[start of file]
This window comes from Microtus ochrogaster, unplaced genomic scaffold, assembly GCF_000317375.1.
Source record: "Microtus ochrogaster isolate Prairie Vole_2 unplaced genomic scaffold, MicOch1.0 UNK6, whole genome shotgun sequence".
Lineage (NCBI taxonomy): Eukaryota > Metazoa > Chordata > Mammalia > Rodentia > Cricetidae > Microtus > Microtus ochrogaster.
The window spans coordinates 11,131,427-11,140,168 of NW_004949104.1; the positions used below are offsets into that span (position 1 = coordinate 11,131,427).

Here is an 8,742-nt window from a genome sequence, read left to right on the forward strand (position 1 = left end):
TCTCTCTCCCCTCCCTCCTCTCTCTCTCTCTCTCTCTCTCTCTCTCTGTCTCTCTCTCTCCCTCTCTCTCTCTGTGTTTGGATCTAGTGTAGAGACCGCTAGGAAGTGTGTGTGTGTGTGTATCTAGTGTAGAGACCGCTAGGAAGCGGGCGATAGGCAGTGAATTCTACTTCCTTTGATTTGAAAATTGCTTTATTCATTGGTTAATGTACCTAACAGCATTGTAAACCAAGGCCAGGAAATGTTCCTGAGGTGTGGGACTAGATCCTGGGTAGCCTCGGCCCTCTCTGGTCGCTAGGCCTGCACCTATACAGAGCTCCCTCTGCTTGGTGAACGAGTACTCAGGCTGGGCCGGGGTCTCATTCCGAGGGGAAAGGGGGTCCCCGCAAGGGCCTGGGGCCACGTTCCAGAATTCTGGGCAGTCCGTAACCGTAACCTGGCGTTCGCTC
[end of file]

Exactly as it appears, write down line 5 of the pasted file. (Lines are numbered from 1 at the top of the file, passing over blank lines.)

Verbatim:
Here is an 8,742-nt window from a genome sequence, read left to right on the forward strand (position 1 = left end):